At this point, rational arguements are of no value. Instead the only means to attack this line of reasoning is to take it to absurd levels. If we can have all of this for less cost, why stop there. Why can't we have everything we want for as much as we want without any cost? When the argument is extended to all other areas of the economy and all reaches of peoples lives than maybe they can begin to recognize the lie that is being put forth on what government can actually do when it takes on the role of sole provider of our health.

Bill Woolsey writes:

The health care industry is already using the government approach describing its finances. Spending cuts are smaller increases than planned and they are aggregated over a 10 year period to get an impressive number. (Tax cuts and tax increases, of course, are treated in the same manner.)

Troy Camplin writes:

I heard someone on a talk show the other night say, when asked why nobody from the free market camp was involved in Obama's health care deform, that there were people from the health care and pharmaceutical industries there, that corporations were represented. Except that the presence of corporations doesn't mean the free market was represented at all. Probably quite the contrary. If a corporation can get an advantage, they will take it. That isn't pro-market at all, but pro-government-granted-privilege. Worse, the talk show host didn't even correct him. If our "friends" on the right don't know the difference between corporate socialism and the free market, then what good are they?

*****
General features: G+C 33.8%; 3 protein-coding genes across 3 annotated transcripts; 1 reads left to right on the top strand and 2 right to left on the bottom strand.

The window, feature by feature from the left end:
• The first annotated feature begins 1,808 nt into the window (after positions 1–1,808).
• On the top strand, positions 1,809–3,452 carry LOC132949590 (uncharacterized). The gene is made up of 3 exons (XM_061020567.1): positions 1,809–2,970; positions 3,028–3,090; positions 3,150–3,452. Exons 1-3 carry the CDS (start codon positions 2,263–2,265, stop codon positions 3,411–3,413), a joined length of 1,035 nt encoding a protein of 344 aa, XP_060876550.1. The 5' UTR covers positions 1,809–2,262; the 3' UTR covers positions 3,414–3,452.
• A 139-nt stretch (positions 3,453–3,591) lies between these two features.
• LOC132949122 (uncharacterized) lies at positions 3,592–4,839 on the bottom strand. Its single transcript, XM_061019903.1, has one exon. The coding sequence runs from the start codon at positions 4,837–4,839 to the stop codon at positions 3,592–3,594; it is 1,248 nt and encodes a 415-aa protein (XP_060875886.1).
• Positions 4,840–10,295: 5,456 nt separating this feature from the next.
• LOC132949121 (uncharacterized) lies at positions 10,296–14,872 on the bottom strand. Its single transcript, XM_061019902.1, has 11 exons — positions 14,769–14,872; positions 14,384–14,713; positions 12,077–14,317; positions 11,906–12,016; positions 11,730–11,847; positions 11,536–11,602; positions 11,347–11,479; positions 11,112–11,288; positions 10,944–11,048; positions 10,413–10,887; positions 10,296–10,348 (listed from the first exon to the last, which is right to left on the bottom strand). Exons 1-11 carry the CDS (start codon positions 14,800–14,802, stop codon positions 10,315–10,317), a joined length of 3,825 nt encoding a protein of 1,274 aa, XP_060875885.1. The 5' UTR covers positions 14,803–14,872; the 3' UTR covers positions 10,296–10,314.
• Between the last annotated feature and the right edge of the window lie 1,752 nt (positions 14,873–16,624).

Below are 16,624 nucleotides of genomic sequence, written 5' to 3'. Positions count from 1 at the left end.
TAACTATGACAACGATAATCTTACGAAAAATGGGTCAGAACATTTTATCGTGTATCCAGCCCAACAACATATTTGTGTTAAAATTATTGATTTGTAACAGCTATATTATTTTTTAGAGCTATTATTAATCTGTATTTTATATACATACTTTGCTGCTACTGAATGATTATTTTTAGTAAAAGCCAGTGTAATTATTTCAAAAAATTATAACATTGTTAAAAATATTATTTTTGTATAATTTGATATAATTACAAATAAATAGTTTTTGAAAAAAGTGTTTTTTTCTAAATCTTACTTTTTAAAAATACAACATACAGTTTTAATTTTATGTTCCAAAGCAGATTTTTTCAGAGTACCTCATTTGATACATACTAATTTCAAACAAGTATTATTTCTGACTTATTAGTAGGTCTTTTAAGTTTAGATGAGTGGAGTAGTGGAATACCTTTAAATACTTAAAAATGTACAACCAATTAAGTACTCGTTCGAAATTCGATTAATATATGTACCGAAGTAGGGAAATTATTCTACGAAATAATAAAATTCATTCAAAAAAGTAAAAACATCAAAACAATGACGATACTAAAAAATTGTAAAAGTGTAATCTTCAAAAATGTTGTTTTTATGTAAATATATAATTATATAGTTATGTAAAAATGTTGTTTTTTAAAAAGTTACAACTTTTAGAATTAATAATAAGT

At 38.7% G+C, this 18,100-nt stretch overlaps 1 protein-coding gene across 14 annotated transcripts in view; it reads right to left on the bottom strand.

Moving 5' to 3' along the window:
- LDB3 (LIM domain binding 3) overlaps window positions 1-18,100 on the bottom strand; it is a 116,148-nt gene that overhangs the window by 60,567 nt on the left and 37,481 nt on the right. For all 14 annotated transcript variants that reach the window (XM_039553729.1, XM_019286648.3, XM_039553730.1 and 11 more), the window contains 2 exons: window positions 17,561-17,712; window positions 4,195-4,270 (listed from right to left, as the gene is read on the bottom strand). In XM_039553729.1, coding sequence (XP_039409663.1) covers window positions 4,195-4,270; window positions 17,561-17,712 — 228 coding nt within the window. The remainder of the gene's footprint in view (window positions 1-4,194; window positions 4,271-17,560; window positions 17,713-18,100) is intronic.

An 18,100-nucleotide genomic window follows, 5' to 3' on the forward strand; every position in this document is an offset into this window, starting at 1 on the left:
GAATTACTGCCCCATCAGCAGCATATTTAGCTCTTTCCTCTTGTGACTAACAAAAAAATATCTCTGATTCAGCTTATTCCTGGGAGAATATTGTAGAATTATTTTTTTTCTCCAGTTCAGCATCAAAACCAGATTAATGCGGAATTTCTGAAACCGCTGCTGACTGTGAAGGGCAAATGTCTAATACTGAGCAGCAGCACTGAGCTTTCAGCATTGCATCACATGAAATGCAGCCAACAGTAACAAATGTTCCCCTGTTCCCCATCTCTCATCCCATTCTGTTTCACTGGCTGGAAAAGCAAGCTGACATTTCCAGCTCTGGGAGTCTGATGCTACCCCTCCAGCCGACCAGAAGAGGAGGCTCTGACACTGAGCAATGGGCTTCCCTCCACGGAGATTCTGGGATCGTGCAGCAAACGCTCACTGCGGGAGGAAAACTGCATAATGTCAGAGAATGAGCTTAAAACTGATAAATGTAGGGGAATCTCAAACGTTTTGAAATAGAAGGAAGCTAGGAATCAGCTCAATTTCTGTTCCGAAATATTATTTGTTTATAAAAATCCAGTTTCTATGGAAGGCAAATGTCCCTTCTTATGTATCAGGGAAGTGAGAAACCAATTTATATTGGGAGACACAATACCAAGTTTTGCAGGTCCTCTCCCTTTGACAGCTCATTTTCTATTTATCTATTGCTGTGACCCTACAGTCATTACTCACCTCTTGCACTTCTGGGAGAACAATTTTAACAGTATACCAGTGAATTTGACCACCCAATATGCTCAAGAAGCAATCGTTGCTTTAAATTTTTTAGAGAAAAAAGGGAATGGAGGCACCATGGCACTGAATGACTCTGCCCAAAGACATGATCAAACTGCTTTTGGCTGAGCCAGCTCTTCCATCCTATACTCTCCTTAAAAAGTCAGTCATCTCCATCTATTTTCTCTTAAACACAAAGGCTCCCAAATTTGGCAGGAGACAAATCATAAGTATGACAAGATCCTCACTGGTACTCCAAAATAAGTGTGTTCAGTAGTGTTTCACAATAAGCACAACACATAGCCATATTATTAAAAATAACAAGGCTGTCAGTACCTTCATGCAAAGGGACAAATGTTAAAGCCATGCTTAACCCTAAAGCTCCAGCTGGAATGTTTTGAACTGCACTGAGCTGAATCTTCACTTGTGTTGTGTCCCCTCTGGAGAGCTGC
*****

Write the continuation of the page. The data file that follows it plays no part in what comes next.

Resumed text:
8 writes:

There are solutions, such as Montana's new gun law.

The issue for Republicans is that old people love Medicare and federal dollars have federal strings. Unless conservatives can convince older Americans that liberty is more valuable than free health care, nothing will ever change.

Matt C writes:

I'm a little surprised by this, as I'm pretty sure the important people want more money in the health care system rather than less. Why would Obama lead out talking about cost savings?

My guess is that Obama is trying to frame the conversation so that everyone looks to the private sector to be responsible for reducing health care costs. Basically, pre-empting the people who are likely to complain about the cost of whatever new programs the Obama administration comes up with.

This is planning ahead further than I usually give politicians credit for, so I'm not very confident in this guess. Got to be a reason, though.

PMB writes:

I disagree. What you have to do is explain that the lollipop is poison.

Daughter of Liberty writes:

This is a very interesting discussion. I am not an economist. However, in an attempt to educate myself about econ related issues, I have been reading the Mises book on Socialism found in the library on this site. Based on what I have read so far, I am starting to be very concerned. Like the Political Observer, I have resisted linking Obama and socialism. I have also struggled to understand why there is the defacto assumption that central control of banks, healthcare, and the car industry is a good thing and why those that raise objections are dismissed as being selfish. I had understood that this administration was looking for evidence based solutions. Mises addresses all of these issues in a way I find enlightening and disconcerting at the same time.

@PMB--The lollipop is the opium of the people.

Comments for this entry have been closed
Return to top